The relatively new Vin de France classification allows more geographic flexibility than the old appellation laws and carefully assembled wines – like this colombard led option – take full advantage to create attractive wine at even more attractive prices.

Light in alcohol and uncomplicated 2018 Cantoiseau Blanc Vin de France (£5.95 and 11.5%) may be but it still delivers white wine with rounded yet clean, red apple and (unusually) berry fruit and sound pink grapefruit acidity.

And for real class…..

Amidst our long running love affair with New Zealand’s sauvignon blanc, we often lose sight of what treasures the country produces from other varieties – such as this classy chardonnay from the North Island. 

Crisp and fresh 2017 The Society’s Exhibition New Zealand Chardonnay (£14.95 and 13.5%) has apple, quince and ripe pear fruit, good lemon acidity and nutty based depth – all masterfully balanced with toffee and vanilla hints that tell you oak has been involved here, but very subtly so. 

Moving out the mainstream

Photo: – Richard Washbrooke Photography

So much for conventional table wine but it is now time to consider bubbles and, despite the Society’s impressive champagne offerings, I am heading for a sparkling wine from Sussex (and not just because it’s my home county – and, hence, cricket team).

Derived from the usual trio of (champagne country) grapes, The Society’s Exhibition English Sparkling Wine (£23 and 12%) has floral aromas, delicate ripe melon and white currant fruit, a lively mousse, lingering tangerine and citrus pith acidity coupled with just a hint of sweetness.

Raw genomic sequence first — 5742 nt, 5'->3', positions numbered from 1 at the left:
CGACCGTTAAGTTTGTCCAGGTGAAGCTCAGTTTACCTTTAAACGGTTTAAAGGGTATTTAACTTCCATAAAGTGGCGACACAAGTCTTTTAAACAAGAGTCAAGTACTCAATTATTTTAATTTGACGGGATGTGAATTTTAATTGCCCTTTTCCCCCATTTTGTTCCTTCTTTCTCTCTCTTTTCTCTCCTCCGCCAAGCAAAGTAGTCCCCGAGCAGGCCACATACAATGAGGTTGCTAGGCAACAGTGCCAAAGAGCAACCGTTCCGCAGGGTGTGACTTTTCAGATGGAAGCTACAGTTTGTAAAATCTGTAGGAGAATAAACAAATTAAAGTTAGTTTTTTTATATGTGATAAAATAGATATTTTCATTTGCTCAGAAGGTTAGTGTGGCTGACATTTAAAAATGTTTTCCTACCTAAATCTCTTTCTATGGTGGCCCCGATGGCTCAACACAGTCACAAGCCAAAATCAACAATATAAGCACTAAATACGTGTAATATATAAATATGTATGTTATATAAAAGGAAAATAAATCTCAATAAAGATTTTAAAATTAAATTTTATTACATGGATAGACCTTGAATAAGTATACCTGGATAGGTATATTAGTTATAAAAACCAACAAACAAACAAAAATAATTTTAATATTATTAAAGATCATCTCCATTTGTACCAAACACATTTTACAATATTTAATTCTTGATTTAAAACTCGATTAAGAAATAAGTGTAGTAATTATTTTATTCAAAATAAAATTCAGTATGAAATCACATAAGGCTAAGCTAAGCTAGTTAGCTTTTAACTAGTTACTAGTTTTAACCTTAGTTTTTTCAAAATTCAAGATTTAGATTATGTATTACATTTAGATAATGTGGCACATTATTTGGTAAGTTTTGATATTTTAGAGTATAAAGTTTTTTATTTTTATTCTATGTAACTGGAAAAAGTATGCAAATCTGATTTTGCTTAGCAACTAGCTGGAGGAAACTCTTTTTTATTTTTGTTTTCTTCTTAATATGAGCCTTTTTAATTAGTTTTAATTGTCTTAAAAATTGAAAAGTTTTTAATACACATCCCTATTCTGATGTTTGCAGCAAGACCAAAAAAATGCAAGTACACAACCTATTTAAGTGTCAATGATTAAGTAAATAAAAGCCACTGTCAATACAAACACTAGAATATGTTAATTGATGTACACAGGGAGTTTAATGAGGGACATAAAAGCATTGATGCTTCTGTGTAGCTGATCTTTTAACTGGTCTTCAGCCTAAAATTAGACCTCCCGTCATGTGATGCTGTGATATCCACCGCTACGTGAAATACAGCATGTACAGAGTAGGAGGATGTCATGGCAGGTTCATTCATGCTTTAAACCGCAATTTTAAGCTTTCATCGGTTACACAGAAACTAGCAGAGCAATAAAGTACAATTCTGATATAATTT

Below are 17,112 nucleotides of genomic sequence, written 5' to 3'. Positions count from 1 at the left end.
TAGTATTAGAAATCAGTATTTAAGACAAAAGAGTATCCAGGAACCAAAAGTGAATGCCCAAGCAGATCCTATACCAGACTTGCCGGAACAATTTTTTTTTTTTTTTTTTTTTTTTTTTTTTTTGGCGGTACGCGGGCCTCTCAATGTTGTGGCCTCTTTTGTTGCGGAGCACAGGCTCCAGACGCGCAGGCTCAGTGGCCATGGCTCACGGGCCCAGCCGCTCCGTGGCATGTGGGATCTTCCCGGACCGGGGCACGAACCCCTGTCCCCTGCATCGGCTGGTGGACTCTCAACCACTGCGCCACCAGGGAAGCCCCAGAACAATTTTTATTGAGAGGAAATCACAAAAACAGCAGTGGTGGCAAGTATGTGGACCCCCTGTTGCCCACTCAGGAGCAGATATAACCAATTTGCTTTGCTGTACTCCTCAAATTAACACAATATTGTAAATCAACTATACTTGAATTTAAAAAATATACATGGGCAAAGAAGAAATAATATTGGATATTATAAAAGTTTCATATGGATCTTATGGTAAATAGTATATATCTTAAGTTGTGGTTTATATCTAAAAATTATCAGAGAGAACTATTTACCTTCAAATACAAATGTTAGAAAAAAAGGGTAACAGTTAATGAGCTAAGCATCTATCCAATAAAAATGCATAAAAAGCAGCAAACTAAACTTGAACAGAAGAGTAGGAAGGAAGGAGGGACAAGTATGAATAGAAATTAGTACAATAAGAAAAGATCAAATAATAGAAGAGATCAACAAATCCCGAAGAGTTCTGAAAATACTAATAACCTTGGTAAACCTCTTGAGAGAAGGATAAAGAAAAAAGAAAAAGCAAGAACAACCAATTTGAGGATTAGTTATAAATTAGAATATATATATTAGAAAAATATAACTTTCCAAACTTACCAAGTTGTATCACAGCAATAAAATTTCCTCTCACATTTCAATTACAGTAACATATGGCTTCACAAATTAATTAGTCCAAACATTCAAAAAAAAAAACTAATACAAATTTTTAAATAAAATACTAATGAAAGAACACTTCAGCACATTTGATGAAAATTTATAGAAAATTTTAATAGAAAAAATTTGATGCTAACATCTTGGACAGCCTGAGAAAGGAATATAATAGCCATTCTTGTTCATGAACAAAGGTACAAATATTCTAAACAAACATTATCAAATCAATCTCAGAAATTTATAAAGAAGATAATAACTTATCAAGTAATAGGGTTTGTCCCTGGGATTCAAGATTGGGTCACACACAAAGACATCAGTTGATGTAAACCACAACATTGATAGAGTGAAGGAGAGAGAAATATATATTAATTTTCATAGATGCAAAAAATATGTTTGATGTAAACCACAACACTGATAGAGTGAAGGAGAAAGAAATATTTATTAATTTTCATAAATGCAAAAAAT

Venturing further from the mainstream

Dessert wines can be one dimensional unless they include mitigating acidity. Happily, this Australian example does so yet still offers a density reminiscent perhaps of PX sherry.

Enjoy though the deep, dark (yet perfumed) richness of Stanton & Killeen Rutherglen Muscat (£17 for a half bottle and 18%) reflected nicely in its very sweet date and fig flavours and the suggestions of mocha and honey that accompany them.


Retro but seriously upgraded

Back in the day, Vinho Verde used to be bland, unexciting stuff but Portuguese winemakers have fought hard to re-invent the region’s wines – upgrading the content of blends and accentuating the style’s acidity driven freshness.

While the light, spritzy style is preserved in Vinho Verde (£5.25 at Tesco and 10.5%), there is also grapefruit based depth and sherbet infused lime and apple acidity.

Moving up the quality ladder

I have edged up the usual price criteria for this example but it nicely illustrates how spending a pound or two more can quickly take you several rungs up the quality ladder even with something where basic versions are usually sound – like Argentinian malbec.

Notice how the customary soft raspberry fruit with only gentle tannin in 2018 End of the Line Malbec (£7.99 at www.laithwaites.co.uk and13%) is supplemented by blackcurrant and red cherry flavours here and how extra bold acidity and a sage, cinnamon and chocolate texture add real complexity.